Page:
Are you really sure that your jewels are not radioactive?
Until the middle of the twentieth century, mankind was unaware of the existence of this stone. During the next twenty years, the mineral had no official name, and American and Russian scientists were fighting for the right to be considered its discoverers. On Earth, there is only one single deposit of this mineral, and each and every rock hound dreams of getting their hands on a sample of this unique stone, not even knowing how dangerous it can be.
"Lilac stone", ”the miracle of Siberia" are the names for charoite, probably one of the most rarest semiprecious stones in the world, which can be found only in the remote areas of northern taiga, near the same-named Chara River. According to Yakut legends, the waters of this river are the tears of a local girl. She sacrificed herself to save the homeland and ancestors. The girl faced a difficult choice – either marrying an unloved one or seeing the death of her family. The Nature took pity on her sorrows and turned the young lady’s soul into a marvellous stone, reflecting various shades of purple in the sun’s light.
Charoite was discovered on two different occasions, with an interval of eleven years. At first, the newly discovered mineral was confused with an existing one, but later it turned out that it has no analogues on this planet. There is a story about a geologist who asked employees of the Louvre Museum to identify a sample of the lilac stone he brought from Irkutsk. At that time, the world-famous museum claimed that all minerals known to science were represented in their collection. Having investigated the discovery though, French scientists were forced to admit that they had not seen such a mineral before. They were even ready to buy it for any amount of money, but their proposal was refused.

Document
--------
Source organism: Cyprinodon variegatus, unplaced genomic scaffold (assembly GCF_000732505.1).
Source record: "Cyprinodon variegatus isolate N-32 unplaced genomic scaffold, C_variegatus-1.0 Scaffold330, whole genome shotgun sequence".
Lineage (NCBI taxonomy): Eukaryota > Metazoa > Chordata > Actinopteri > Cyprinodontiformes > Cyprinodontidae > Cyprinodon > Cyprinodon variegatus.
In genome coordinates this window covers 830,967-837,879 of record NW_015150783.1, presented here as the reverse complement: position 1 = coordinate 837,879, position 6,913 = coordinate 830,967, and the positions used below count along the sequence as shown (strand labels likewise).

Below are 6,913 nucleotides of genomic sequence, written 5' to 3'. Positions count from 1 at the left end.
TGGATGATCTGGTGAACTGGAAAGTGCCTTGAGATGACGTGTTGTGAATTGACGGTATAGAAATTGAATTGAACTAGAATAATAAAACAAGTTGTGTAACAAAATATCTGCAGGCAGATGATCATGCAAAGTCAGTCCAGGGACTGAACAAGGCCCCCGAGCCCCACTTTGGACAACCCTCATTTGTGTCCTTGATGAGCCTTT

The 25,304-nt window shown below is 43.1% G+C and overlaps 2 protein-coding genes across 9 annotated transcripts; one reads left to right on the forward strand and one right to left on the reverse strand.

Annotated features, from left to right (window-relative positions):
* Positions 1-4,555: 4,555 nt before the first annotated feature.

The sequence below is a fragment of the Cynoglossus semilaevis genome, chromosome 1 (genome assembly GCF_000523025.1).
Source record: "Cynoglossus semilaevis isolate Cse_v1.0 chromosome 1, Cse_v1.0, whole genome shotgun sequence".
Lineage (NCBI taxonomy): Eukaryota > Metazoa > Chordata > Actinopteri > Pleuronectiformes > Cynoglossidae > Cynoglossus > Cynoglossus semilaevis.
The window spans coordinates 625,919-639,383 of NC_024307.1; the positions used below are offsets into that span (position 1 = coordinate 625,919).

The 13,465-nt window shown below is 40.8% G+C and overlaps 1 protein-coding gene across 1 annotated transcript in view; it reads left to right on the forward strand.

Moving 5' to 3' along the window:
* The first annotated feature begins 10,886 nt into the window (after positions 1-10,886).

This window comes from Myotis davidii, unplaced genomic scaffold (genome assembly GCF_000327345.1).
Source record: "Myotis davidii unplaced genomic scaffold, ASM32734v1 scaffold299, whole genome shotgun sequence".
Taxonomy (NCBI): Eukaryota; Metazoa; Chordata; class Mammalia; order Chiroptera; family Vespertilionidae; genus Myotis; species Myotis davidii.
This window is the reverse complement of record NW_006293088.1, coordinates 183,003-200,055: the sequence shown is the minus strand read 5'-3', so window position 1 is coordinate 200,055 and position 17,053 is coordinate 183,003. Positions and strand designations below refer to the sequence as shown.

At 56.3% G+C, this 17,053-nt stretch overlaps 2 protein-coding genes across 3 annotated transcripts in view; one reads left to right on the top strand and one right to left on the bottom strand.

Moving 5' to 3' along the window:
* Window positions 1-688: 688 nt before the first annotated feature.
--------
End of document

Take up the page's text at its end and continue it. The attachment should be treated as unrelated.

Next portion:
Charoite became quite popular around the world yet before its official recognition as a gem-stone. Back then, Soviet geologists came up with an idea of designing a charoite room. In order for the State to allocate money for this project, it had to be supported by some large museum. Unfortunately, neither the Hermitage nor the Russian Museum were fond of the idea, but there is a version that the project still saw the light of day in Irkutsk with the help of local Mayor’s Office. The rumours are that this room is in some private collection.
The medical properties of the mineral are directly related to its visual appearance. Scientists have proven that purple colour has a good effect on the human nervous system. Therefore, one can calm down and relax just by staring at charoit for a long time. Specialists in crystal healing recommend wearing this stone as a talisman for immune stimulation, especially for people working with computer. Ancient Mongols used to add minerals in the tea brew, believing it to be a restorative drink that unites people, families and communities, protects them from negative thoughts and evil.
With each year, charoit prices are rising, which is caused by several factors. Firstly, the mineral is unusually coloured - it is purple. Moreover, there are bizarre markings on the surface of the stone, which are rather difficult to imitate. Therefore, all fake charoite items are of relatively low quality and easily distinguishable. Secondly, extrinsic properties of the stone cannot be modified artificially, since it is not amenable to coloration. Finally, there is a statutorily prescribed, annual production limit of charoite, which serves as a factor arousing interest in the mineral. In the end, there is less than 0.0016 grams of charoite extracted from explored fields per one Earth’s inhabitant.
Large items made of charoite, such as vases or table clocks, may cost over ten thousand dollars. The items from this mineral are often on display at exhibitions and auctions and Hollywood stars have been increasingly paying more attention to jewellery with this stone.
Despite the fact that charoite is a valuable ornamental stone, it should be treated with caution - there are radioactive samples among its varieties. These sample pieces have distinguishable yellow speckles, only a few millimetres in size, which means that there is a substance containing the radioactive element, thorium, inside the stone. For this reason, each person should abide by the simple rule - only purple samples to be taken.